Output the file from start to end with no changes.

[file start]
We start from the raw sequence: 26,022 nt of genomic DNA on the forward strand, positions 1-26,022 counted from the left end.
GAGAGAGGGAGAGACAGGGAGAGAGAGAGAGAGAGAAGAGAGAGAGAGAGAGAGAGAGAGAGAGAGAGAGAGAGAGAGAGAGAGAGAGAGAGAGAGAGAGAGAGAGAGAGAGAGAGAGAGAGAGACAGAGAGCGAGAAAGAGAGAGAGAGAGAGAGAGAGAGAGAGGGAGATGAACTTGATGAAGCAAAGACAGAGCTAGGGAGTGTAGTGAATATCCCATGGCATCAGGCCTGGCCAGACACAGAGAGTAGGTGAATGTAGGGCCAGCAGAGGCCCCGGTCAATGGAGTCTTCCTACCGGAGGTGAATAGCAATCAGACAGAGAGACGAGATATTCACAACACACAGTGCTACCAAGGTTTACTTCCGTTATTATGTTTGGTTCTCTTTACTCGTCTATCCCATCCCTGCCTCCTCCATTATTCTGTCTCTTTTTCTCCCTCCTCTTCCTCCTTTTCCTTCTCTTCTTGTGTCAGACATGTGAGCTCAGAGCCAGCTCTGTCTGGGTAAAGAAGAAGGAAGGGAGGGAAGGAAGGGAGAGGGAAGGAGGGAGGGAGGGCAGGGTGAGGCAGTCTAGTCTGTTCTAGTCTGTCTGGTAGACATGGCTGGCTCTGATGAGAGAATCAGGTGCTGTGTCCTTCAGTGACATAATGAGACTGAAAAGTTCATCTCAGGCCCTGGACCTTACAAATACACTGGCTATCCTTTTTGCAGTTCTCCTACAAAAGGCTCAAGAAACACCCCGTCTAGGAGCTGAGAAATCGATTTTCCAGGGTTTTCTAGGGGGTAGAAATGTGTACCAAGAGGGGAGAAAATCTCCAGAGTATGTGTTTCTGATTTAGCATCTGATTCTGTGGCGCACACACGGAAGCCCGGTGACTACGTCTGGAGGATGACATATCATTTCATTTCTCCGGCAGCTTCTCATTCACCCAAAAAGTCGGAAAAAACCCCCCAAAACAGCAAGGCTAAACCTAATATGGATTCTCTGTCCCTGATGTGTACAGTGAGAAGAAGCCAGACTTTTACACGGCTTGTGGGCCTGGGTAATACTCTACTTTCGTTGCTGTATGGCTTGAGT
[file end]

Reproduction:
We start from the raw sequence: 26,022 nt of genomic DNA on the forward strand, positions 1-26,022 counted from the left end.
GAGAGAGGGAGAGACAGGGAGAGAGAGAGAGAGAGAAGAGAGAGAGAGAGAGAGAGAGAGAGAGAGAGAGAGAGAGAGAGAGAGAGAGAGAGAGAGAGAGAGAGAGAGAGAGAGAGAGAGAGAGACAGAGAGCGAGAAAGAGAGAGAGAGAGAGAGAGAGAGAGAGGGAGATGAACTTGATGAAGCAAAGACAGAGCTAGGGAGTGTAGTGAATATCCCATGGCATCAGGCCTGGCCAGACACAGAGAGTAGGTGAATGTAGGGCCAGCAGAGGCCCCGGTCAATGGAGTCTTCCTACCGGAGGTGAATAGCAATCAGACAGAGAGACGAGATATTCACAACACACAGTGCTACCAAGGTTTACTTCCGTTATTATGTTTGGTTCTCTTTACTCGTCTATCCCATCCCTGCCTCCTCCATTATTCTGTCTCTTTTTCTCCCTCCTCTTCCTCCTTTTCCTTCTCTTCTTGTGTCAGACATGTGAGCTCAGAGCCAGCTCTGTCTGGGTAAAGAAGAAGGAAGGGAGGGAAGGAAGGGAGAGGGAAGGAGGGAGGGAGGGCAGGGTGAGGCAGTCTAGTCTGTTCTAGTCTGTCTGGTAGACATGGCTGGCTCTGATGAGAGAATCAGGTGCTGTGTCCTTCAGTGACATAATGAGACTGAAAAGTTCATCTCAGGCCCTGGACCTTACAAATACACTGGCTATCCTTTTTGCAGTTCTCCTACAAAAGGCTCAAGAAACACCCCGTCTAGGAGCTGAGAAATCGATTTTCCAGGGTTTTCTAGGGGGTAGAAATGTGTACCAAGAGGGGAGAAAATCTCCAGAGTATGTGTTTCTGATTTAGCATCTGATTCTGTGGCGCACACACGGAAGCCCGGTGACTACGTCTGGAGGATGACATATCATTTCATTTCTCCGGCAGCTTCTCATTCACCCAAAAAGTCGGAAAAAACCCCCCAAAACAGCAAGGCTAAACCTAATATGGATTCTCTGTCCCTGATGTGTACAGTGAGAAGAAGCCAGACTTTTACACGGCTTGTGGGCCTGGGTAATACTCTACTTTCGTTGCTGTATGGCTTGAGT